Great Britain’s Davis Cup heroics show there will be life after Andy Murray | Davis Cup

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As Andy Murray completed his comeback against Switzerland’s Leandro Riedi on Friday during an unforgettable Davis Cup week in Manchester, his victory ensured the maintenance of one of the all-time great Davis Cup records: across his 18 years in the competition, Murray holds a 33-3 record in singles.

It is a reflection of his greatness but also of the state of British tennis during much of his premiership. In order for Britain to achieve anything at all as a national team, such excellence was required of him every time he stepped on to the court. When he lost, Britain failed.

How things have changed. One of the clear themes of the past week in Manchester was the excellent strength in depth that the British team have acquired over the past few years, with the numerous elite singles and doubles players thriving by sharing the load.

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Every member of the team has played a role in their success this year. During a tough February qualifying tie on clay and at high altitude in Colombia, Cameron Norrie led the British team through with two singles wins. In Manchester, though, the British No 1 was the only member of the team not to win a rubber.

No matter, every other player stepped up. Andy Murray and Jack Draper chipped in with hard-fought singles wins from behind. Neal Skupski performed skilfully in two decisive doubles rubbers, including during the pandemonium on Sunday night as he and Dan Evans saved four match points to clinch the tie against France.

No player contributed more than Evans, though, whose incredible leading performance further underlines his late-career flourish. Evans has always been clear and effusive about his passion for the Davis Cup and he has been a constant presence on the team for 14 years.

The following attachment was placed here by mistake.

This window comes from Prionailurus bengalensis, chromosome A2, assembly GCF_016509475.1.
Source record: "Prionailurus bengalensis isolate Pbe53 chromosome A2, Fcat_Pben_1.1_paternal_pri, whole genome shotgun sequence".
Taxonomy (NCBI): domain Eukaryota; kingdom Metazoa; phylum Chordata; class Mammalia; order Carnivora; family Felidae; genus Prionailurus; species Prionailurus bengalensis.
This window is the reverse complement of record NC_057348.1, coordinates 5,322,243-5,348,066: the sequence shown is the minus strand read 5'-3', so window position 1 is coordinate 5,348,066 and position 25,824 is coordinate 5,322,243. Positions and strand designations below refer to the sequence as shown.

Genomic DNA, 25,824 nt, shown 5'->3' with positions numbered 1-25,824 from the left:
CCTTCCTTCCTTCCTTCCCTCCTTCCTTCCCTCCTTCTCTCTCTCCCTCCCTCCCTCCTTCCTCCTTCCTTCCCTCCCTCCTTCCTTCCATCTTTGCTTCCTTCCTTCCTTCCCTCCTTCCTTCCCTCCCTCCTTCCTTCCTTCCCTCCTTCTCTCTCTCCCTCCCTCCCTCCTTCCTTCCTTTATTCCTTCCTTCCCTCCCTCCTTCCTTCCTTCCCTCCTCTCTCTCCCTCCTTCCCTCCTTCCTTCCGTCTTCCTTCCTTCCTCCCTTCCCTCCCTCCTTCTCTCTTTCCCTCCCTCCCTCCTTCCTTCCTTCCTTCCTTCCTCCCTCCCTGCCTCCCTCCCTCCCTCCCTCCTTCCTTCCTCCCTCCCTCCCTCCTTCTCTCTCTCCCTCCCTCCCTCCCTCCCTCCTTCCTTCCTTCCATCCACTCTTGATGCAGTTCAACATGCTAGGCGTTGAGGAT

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But he wasn’t always capable of winning. The 33-year-old spent half of his career outside of the top 100, undisciplined and significantly underachieving. His transformation from a non-entity into an excellent perennial top-30 player capable of battling with anyone in both singles and doubles is impressive and admirable.

Neal Skupski and Dan Evans celebrate on court.
Neal Skupski (left) and Dan Evans saved four match points in their deciding match against France. Photograph: Adam Vaughan/EPA

Evans’s success also shows the importance of the Davis Cup and its ability, both in the UK and around the world, to reach areas not served by the grand slam tournaments. Evans’s dreams of becoming a professional tennis player were consolidated by the various Davis Cup ties held around Birmingham during his youth, not Wimbledon.

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“Davis Cup is why I played tennis at the start,” Evans said on Sunday. “I remember watching America, Portugal, Thailand, all of those ties were in Birmingham and that was one of my first introductions to tennis. Obviously, Wimbledon, but that was nowhere near where I live. That was my first introduction. For me, that was the be-all and end-all, to play Davis Cup for your country, and it still is.”

Over the past decade, Britain has hosted countless Davis Cup ties in Glasgow. While the LTA was correct to target Scotland after the era‑defining success of Andy and Jamie Murray, it is shocking that no tie had been held in Manchester for 29 years.

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Finally given the opportunity to host, Manchester stepped up. The sold-out 13,000 AO Arena audience on Sunday was Great Britain’s biggest Davis Cup crowd in its 123-year history in the event. Somewhere in the stands of the Manchester venue, a young player was inspired by the sight of the British team teetering on the verge of defeat before recovering to secure their victory.

The Davis Cup quarter-final draw will be made on Tuesday afternoon and Great Britain face a tough quarter-final match in Málaga regardless. They will face either Novak Djokovic’s Serbia or Italy, who could boast Jannik Sinner and Matteo Berrettini.

For the British players, the Davis Cup has imbued added motivation into the autumn swing. The final months of a long, gruelling season can be difficult, with players struggling for motivation and running on fumes.

But now they are playing for so much more. The quality of the top four singles players means that there is everything to play for and nothing is set. They will each navigate the final months knowing that their form and performances will likely play a large part in deciding whether they spend their time in Málaga on the court or cheering from the bench.

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